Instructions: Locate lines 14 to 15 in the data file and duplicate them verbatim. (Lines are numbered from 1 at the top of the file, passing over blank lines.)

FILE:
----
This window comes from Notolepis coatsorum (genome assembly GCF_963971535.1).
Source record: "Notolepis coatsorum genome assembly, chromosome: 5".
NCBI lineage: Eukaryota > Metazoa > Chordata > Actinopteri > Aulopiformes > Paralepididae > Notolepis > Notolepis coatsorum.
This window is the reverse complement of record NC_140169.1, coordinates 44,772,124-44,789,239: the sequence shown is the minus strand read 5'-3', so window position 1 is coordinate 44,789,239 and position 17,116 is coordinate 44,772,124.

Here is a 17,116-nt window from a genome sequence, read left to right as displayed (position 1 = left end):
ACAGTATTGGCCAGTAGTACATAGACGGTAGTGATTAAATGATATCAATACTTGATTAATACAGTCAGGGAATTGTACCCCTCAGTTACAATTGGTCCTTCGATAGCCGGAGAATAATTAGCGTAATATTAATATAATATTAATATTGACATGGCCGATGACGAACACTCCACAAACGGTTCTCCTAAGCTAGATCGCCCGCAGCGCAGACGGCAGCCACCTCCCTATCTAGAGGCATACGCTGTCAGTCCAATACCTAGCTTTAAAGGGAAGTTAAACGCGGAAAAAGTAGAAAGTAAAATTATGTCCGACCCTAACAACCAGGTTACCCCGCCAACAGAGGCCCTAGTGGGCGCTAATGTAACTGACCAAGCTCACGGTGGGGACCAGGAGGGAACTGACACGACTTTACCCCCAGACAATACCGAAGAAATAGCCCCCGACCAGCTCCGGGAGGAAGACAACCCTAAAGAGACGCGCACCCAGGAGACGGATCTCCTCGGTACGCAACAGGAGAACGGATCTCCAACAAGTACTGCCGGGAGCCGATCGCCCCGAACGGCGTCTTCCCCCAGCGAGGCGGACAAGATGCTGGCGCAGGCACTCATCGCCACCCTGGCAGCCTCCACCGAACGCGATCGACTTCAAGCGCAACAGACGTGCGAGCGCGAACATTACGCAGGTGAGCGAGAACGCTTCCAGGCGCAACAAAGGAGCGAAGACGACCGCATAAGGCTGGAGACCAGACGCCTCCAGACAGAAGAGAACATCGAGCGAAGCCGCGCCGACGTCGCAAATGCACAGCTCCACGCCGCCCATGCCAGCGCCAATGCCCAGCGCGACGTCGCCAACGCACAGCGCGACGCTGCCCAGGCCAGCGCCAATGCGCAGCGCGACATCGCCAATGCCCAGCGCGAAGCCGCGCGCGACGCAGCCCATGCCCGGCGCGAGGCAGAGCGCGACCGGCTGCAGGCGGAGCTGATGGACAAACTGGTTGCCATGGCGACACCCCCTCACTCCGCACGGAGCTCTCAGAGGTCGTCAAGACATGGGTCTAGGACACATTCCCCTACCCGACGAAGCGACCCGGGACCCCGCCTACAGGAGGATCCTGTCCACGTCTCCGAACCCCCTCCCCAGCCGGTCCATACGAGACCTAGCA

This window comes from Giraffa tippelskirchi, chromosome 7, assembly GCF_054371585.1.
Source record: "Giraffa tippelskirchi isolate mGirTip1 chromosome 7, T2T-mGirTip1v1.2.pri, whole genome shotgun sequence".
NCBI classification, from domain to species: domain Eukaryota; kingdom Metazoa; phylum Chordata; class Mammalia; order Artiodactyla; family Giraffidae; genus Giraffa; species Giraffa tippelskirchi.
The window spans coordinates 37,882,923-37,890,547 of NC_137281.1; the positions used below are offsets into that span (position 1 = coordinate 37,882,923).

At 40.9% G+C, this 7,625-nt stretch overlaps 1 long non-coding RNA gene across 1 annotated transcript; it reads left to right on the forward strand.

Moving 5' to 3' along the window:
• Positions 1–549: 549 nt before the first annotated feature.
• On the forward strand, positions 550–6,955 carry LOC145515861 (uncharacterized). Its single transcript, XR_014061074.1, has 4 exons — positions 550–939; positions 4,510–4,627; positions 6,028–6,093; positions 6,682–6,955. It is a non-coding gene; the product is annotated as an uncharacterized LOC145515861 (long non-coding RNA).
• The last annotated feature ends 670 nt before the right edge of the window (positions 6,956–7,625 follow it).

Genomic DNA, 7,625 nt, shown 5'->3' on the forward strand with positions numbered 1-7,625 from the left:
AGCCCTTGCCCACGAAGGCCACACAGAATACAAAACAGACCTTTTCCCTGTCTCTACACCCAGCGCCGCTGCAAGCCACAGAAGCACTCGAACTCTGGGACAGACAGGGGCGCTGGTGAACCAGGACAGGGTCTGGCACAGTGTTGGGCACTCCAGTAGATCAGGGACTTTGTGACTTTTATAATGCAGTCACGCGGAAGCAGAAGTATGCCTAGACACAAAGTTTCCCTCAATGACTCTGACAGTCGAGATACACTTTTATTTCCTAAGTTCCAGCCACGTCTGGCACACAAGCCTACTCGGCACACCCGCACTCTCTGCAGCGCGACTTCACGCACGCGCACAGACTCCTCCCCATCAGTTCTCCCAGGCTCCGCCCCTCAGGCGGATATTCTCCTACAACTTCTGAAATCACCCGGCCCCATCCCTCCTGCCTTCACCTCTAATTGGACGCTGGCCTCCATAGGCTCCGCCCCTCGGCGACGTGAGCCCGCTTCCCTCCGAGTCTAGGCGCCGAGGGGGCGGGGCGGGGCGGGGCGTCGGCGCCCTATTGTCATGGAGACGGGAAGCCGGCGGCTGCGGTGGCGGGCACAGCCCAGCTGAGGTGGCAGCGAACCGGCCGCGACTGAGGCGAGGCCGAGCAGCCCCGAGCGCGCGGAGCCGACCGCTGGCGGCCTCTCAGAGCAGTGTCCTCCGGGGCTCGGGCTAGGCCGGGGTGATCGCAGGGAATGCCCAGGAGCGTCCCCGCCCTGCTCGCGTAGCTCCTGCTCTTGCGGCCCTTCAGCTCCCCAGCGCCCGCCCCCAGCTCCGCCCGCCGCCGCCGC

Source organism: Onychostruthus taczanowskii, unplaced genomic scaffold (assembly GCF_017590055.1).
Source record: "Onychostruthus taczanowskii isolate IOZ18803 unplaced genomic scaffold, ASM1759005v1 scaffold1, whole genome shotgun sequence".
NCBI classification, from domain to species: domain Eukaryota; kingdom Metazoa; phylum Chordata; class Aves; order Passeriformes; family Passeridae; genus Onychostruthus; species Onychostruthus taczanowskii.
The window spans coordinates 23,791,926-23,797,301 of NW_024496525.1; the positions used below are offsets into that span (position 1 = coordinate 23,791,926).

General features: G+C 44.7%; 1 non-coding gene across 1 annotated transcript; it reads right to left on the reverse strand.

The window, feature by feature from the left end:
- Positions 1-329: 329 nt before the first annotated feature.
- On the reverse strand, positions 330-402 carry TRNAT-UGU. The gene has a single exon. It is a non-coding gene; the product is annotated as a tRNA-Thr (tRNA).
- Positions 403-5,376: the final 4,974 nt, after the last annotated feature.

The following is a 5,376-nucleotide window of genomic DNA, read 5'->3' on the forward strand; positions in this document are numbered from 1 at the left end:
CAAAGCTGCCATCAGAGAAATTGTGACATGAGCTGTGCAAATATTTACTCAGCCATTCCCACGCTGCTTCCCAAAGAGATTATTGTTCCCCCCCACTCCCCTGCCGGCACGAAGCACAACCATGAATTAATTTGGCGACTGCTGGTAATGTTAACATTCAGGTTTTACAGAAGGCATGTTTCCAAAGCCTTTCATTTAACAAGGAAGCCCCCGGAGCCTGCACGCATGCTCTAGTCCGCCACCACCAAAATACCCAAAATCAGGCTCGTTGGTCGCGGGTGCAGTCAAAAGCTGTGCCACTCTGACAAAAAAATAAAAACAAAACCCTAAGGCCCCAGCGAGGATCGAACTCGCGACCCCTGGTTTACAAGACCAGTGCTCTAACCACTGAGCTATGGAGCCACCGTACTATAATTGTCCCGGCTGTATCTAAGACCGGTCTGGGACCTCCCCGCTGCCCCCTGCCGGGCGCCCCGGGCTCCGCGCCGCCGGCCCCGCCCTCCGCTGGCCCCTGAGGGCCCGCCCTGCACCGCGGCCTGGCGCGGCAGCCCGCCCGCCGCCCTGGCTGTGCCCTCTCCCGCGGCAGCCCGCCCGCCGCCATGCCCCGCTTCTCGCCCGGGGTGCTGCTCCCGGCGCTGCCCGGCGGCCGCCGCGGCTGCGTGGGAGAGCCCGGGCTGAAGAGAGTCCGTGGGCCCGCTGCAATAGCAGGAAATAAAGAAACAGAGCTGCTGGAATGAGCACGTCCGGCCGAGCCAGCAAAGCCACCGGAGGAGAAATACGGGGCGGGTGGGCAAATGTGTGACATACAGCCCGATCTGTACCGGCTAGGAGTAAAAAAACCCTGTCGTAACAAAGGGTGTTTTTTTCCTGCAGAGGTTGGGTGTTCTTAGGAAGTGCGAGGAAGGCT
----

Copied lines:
• On the forward strand, positions 550–6,955 carry LOC145515861 (uncharacterized). Its single transcript, XR_014061074.1, has 4 exons — positions 550–939; positions 4,510–4,627; positions 6,028–6,093; positions 6,682–6,955. It is a non-coding gene; the product is annotated as an uncharacterized LOC145515861 (long non-coding RNA).
• The last annotated feature ends 670 nt before the right edge of the window (positions 6,956–7,625 follow it).